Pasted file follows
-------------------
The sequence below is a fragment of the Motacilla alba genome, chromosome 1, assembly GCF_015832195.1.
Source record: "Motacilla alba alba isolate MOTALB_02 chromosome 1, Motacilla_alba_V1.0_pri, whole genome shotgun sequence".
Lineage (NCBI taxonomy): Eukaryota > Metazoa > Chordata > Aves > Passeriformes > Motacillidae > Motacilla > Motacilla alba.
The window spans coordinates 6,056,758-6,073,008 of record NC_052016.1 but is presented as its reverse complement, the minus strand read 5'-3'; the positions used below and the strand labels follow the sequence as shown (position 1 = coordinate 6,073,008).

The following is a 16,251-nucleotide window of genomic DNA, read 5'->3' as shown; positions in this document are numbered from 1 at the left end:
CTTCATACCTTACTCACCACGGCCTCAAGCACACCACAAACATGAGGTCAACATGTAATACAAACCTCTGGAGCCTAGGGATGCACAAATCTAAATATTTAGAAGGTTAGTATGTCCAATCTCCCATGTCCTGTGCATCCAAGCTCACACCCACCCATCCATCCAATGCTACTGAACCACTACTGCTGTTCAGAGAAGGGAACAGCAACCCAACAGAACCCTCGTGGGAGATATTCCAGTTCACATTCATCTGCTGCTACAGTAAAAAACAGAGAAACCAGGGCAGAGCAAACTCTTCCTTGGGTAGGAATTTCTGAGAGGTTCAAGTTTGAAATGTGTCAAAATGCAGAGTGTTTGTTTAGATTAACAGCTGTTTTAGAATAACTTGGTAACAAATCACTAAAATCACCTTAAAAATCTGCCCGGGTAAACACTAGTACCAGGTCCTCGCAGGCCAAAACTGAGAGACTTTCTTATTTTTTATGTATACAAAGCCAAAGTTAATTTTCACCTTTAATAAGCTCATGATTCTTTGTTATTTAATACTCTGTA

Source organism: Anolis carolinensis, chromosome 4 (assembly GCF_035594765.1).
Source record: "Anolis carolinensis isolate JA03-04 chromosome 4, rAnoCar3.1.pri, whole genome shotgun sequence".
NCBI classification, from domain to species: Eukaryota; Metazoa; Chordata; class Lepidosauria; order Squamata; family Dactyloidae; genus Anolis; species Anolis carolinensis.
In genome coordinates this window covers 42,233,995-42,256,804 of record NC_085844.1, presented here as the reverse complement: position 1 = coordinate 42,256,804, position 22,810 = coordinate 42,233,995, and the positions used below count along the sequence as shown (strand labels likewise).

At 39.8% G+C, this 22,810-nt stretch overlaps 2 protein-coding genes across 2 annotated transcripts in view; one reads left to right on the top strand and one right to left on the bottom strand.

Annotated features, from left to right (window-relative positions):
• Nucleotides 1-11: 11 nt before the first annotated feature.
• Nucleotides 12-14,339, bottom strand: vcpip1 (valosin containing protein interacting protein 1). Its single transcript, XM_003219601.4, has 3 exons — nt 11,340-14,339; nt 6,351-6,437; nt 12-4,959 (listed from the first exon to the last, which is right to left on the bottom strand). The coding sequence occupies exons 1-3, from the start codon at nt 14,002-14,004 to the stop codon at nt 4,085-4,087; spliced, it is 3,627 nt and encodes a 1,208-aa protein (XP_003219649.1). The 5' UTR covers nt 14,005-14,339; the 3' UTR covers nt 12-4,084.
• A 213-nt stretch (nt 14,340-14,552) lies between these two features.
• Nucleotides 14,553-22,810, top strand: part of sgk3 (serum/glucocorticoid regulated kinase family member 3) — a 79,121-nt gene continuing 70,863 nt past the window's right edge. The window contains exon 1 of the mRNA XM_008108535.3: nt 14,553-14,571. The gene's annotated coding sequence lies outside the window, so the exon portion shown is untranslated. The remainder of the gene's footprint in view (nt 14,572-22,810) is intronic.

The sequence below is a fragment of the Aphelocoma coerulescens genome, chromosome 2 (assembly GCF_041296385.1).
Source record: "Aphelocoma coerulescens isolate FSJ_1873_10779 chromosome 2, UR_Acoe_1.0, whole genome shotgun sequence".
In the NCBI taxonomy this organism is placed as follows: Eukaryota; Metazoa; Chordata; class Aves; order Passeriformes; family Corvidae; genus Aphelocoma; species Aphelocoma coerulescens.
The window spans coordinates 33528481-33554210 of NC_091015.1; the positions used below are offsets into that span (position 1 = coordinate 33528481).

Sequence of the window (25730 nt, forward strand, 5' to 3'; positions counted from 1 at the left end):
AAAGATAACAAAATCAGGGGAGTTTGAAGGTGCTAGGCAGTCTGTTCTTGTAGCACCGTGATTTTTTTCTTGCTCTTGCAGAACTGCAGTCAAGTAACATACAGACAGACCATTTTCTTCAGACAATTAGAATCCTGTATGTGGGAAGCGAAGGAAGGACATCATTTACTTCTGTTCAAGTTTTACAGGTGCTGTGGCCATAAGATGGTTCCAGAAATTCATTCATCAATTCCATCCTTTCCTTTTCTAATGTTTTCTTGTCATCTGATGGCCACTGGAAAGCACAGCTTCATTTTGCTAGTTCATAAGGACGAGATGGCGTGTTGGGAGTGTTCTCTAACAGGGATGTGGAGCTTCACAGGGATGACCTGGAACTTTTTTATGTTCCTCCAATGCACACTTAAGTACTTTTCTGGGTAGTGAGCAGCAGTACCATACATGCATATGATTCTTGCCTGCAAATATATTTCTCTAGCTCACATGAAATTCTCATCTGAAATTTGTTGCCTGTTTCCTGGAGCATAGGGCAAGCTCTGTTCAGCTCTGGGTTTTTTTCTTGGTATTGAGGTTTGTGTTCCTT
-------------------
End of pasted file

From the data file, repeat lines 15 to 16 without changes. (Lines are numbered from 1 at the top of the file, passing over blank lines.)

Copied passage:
• A 213-nt stretch (nt 14,340-14,552) lies between these two features.
• Nucleotides 14,553-22,810, top strand: part of sgk3 (serum/glucocorticoid regulated kinase family member 3) — a 79,121-nt gene continuing 70,863 nt past the window's right edge. The window contains exon 1 of the mRNA XM_008108535.3: nt 14,553-14,571. The gene's annotated coding sequence lies outside the window, so the exon portion shown is untranslated. The remainder of the gene's footprint in view (nt 14,572-22,810) is intronic.